underway by this year and completed by 2005, in reality the peace
process has been stuck at step one with experts predicting that it
will stay that way until Arafat is unseated, allowing more moderate
politicians to rise to power and reform Palestinian politics.

But opponents argue that the United States, along with th rest
of the international community needs to play a more dominant role
in transforming Palestinian politics.

Another point on which Kerry will be strong is enlisting the
help of other countries to deal with the problem, Stockton
said.

However, Bush supporters feel this may be a sign of
weakness.

“I’ve learned the only one thing that terrorists
respect is power, and if you show signs of weakness they will use
terrorism as a negotiating tool,” Evans said. “I think
Kerry will make terrorism a civil rights problem like Clinton did.
Kerry’s policy would jeopardize the war on terrorism and
security of America by redefining the war on terrorism as a civil
rights problem.”

Ray Tanter, a member of the Council on Foreign Relations as well
as a former member of the National Security Council under President
Ronald Reagan, added that the solution was to reform Palestinian
institutions with the rise of new leaders after the death of
Arafat.

“Arafat stands in the face of reform,” said Tanter,
describing Arafat as “immovable.”

Tanter also criticized Kerry’s plan, saying, “If
Kerry were to become president, he would pay more attention to the
peace process and the road map with less attention to reform of the
Palestinian institutions. He would not make any progress and would
eventually come around to the same policy as President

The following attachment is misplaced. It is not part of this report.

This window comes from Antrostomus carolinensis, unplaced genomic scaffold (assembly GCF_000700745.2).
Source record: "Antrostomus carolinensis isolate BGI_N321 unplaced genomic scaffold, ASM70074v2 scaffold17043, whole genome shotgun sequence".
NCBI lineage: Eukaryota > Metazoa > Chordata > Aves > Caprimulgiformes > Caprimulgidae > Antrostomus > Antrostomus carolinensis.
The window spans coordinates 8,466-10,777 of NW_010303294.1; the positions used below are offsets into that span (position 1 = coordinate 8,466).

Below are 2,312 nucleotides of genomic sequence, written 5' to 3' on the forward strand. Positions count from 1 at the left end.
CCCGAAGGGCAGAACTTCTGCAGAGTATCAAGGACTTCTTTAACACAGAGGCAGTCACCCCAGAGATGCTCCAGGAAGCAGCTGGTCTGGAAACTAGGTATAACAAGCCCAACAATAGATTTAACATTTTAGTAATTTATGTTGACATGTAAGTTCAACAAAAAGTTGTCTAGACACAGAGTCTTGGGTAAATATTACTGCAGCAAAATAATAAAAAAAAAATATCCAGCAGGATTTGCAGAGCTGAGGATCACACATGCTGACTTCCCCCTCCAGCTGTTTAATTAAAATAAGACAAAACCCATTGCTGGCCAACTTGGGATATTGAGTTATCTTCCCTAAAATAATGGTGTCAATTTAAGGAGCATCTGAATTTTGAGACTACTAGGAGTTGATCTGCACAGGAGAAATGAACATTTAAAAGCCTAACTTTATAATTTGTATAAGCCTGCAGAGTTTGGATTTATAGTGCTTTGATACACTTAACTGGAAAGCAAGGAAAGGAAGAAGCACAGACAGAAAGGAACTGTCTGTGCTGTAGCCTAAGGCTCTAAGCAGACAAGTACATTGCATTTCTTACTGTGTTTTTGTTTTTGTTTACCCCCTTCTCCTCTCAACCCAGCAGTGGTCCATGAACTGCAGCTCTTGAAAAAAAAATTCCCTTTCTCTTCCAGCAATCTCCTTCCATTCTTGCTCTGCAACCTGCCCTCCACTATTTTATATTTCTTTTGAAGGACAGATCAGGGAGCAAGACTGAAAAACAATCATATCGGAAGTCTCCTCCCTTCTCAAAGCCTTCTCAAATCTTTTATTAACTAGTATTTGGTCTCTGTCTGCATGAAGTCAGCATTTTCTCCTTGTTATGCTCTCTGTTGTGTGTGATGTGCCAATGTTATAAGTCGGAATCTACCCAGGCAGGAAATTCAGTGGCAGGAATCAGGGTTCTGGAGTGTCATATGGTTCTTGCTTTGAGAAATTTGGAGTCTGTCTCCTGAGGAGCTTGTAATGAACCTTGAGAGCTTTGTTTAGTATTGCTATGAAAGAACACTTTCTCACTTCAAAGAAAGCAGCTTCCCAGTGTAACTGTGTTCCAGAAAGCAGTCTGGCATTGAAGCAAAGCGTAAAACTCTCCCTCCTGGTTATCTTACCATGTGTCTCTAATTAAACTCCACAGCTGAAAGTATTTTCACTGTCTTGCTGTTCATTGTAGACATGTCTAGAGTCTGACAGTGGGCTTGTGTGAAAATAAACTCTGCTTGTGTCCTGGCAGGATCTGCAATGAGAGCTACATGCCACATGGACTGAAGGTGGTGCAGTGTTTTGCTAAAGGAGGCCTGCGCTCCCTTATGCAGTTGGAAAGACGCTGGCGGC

Bush.”

Partisan fears that Democrats may take too loose an approach in
dealing with Arafat or that Republicans may be too closely tied
with Israel are heightened by the two men who will be advising Bush
or Kerry on Israeli policies in the next four years.

If Bush wins, Elliot Abrams will most likely continue to be
senior director for Near East and North African Affairs. Abrams, a
longtime supporter of Israel, who was appointed to the position in
2002, was an assistant Secretary of State in the Reagan
administration.

Stockton said Abrams has little experience in the Middle East
affairs and his “strange partisan” views and support
for Israel’s right wing Likud party make him unfit for the
job.

Arab American leaders have also pointed to the appointment of
Abrams as a setback to Palestinian interests.

President of the Arab American Institute James Zogby said
Abram’s appointment in 2002 was “a very dangerous
message to the Arab world” and adds to the “lock that
the neocon set now has on all the major instruments of
decision-making…”

But inside Israel, it seems that most citizens of Israel are
happy with the policies put in place by Abrams and President Bush.
Last week 10 newspapers from as many countries conducted
“elections” to see whether their countrymen would vote
for Bush or Kerry if they were voting in the American election.
Israelis were one of the two citizenries supporting a Bush win,
with only 24 percent voting for Kerry.

Evans, who has traveled many times to Israel and for the last 30
years has maintained personal relationships with Israeli prime
ministers, said he attributes this to the fact that the Israeli
people feel the war on terrorism — specifically, the war in
Iraq — makes them safer in their country.

From the Republican side, fears that a Kerry administration
would favor a policy of negotiations between Israelis and the
current Palestinian administration are also heightened because of
Kerry’s point man on Israel: Jay Footlik.

The former advisor to the Clinton administration played a role
in the signing of the Oslo Accords as well as the 2000 Camp David
talks. His role in the past is everything Republicans are against:
negotiating with the current Palestinian authority instead of
defeating them with a show of power.